John Harrigan: Time to do what's right for the loon's haunting call in the night

JOHN HARRIGAN May 18. 2013 8:29PM

I've heard from all sides on the issue of lead jigs and lures versus their effects on loons, and have been asked to write about it because a defining bill is before the House, and will come up in the ensuing week. This action should not be tabled or sent to committee, where so many bills are sent to die.

Right from the start, let me say (once again) that I'm no expert. I fish with flies. Maybe that puts me on The Dark Side, in the enemies' camp. But in the long ago, I fished with worms, for warm-water fish.

When I was a teen working at hunting and fishing camps, I was taught to shoot loons, which I did, on the premise that loons competed with paying customers who came north to catch (and hardly ever release) fish.

I did this with a 30-ought-6, aiming low, so the bullet would skip and hit the loon, which to my teenager's stupid eyes looked like a battleship, an errant competitor for the camps' livelihood. I shot kingfishers, too, with a side-by-side shotgun. Today, watching these beautiful birds fish for their livelihood, I can't imagine pulling the trigger (mea culpa, whipping myself on the back here).

Back then, a trip's rental for cabins on one whale of a good trout pond was calculated by the number of fish caught, killed and, perhaps by a stretch, on how many fish were eaten for breakfast. On this last, in the keep-kill-release discussion, one of my channel-markers is Ginger Jannenga, she of sled-dog fame, who admonishes me whenever I advocate catch and release. She loves trout, as I do when I catch them and keep them to be rolled in flour and placed in a cast-iron fry-pan for the morning's sustenance. Ginger is a devotee of wilderness travelers who would no more release a captured bit of food (say, a trout) than they would sacrifice their dogs to a bear.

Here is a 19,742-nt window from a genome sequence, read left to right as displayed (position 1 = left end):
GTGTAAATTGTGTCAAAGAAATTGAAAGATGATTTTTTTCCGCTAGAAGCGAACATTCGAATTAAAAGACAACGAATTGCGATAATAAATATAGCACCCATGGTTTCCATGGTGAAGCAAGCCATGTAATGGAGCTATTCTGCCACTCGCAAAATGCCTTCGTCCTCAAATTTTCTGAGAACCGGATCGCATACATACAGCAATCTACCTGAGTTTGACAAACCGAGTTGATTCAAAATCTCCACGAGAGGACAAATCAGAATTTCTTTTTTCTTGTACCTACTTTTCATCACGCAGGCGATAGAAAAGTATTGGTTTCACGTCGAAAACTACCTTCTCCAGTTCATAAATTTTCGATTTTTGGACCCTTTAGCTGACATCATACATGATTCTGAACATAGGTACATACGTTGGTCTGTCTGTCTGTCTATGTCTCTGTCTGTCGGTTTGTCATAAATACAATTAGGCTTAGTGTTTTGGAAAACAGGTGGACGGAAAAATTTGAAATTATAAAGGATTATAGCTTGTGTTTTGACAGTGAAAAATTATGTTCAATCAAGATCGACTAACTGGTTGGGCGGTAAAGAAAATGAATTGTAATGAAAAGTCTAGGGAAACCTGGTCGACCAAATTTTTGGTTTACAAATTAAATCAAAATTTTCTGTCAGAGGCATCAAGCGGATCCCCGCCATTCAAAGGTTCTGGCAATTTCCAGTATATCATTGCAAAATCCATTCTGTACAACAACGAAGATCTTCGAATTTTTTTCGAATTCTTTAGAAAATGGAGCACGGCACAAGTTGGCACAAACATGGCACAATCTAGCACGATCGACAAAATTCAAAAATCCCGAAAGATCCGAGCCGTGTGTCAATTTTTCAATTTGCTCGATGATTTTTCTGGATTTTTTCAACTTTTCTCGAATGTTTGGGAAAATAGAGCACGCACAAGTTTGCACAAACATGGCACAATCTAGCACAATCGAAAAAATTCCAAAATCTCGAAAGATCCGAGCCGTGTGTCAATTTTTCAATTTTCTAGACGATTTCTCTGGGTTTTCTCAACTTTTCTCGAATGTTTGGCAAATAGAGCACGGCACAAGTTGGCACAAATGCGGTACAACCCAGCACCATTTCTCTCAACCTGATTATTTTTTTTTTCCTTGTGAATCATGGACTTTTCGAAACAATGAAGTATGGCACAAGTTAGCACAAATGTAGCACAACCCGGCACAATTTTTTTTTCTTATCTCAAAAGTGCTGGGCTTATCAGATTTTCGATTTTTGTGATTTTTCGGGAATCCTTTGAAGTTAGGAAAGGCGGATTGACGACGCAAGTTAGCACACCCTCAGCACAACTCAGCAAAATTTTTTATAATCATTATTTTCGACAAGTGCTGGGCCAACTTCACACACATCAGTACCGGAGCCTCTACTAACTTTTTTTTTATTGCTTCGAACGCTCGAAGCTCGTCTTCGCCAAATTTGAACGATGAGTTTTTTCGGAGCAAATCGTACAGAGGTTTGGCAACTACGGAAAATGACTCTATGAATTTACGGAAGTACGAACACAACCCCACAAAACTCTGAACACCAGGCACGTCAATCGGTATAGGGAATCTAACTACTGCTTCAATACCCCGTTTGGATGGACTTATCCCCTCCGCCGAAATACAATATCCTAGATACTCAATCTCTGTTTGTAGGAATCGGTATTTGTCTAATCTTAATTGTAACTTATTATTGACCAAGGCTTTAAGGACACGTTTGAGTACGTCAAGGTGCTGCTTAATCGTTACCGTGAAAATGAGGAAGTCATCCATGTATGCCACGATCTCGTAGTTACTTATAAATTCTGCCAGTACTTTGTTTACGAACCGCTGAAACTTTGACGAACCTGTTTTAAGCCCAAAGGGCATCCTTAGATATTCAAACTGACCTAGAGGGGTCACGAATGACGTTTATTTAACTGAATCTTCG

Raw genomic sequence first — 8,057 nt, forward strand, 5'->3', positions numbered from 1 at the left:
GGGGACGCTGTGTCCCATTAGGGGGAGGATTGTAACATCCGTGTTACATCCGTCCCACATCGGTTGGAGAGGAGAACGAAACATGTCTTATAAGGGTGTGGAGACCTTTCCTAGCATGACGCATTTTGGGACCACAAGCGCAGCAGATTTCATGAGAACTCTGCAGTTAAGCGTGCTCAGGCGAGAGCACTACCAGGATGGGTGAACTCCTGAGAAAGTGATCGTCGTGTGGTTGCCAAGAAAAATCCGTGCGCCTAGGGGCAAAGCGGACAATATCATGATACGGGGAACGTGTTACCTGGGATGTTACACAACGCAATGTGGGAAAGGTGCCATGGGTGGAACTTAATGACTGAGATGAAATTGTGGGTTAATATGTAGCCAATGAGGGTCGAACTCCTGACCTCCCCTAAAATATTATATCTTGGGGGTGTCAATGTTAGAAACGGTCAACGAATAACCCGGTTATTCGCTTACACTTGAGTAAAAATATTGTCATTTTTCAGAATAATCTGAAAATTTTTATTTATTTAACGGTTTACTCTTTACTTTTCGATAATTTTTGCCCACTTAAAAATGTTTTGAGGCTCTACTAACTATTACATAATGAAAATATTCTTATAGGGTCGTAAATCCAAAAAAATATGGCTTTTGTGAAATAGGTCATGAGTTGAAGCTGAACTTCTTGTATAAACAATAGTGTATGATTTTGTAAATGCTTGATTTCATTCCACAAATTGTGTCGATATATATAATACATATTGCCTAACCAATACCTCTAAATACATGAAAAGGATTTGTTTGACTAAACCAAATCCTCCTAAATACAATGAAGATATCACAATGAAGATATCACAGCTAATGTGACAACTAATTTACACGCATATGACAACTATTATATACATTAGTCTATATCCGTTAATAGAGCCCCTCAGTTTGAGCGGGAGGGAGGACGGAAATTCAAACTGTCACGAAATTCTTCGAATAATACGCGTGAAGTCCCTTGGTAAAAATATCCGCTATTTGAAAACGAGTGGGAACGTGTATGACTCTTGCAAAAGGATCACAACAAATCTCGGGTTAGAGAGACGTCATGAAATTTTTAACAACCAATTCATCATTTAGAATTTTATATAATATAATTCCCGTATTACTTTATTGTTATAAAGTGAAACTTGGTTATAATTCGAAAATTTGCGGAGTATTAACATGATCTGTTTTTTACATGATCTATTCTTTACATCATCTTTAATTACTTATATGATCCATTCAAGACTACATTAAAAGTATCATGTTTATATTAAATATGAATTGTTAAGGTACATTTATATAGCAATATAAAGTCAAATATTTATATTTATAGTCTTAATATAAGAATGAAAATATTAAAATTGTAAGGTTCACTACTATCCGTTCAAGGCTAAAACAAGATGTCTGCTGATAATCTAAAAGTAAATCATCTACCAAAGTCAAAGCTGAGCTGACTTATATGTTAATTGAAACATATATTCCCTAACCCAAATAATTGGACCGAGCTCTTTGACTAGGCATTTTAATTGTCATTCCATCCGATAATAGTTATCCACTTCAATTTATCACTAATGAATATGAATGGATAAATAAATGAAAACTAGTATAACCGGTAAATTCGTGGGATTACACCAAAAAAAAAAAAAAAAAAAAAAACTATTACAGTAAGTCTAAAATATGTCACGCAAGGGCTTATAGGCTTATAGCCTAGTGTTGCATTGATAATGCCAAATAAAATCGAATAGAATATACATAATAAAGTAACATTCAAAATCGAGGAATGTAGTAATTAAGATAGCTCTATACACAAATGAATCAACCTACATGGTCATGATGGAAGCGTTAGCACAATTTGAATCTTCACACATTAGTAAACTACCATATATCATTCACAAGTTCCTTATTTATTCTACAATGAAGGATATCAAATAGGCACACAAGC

On the subject of loons and lead, my take is to go with protecting the resource. I've been fortunate to hang out with people who love loons (me too), and this in no way is a guilt-trip for having shot them in my youth. That was back then, nothing to do with the here and now.

I've heard all the arguments pro and con regarding jigs. I'm sick and tired of the whining about having to chuck lead-laden jigs and buy new tackle. Come on, now.

I'm thinking here of when a lot of duck hunters had to shelve lead in favor of steel. And even further back, when we had to stop thinking about a line of demarcation for hunting seasons north and south, which was replaced by 13-something hunting zones that help Fish and Game (and hunters) do what's right for the resource. And then there was the time when, with Bandy Siegler's leadership, hunters and writers (that would be me) teamed up to get rid of the bobcat bounty.

Yes, I'm a cold-water fly-fisherman, and yes, I've caught smallmouth bass in that nice little rip at the foot of Garvin's Falls.

Time to step up, I think, and get rid of the old and the bad, and do what's right for the resource, which is what that loon's call in the evening air is all about.

John Harrigan's address: Box 39, Colebrook, NH 03576, or

John Harrigan

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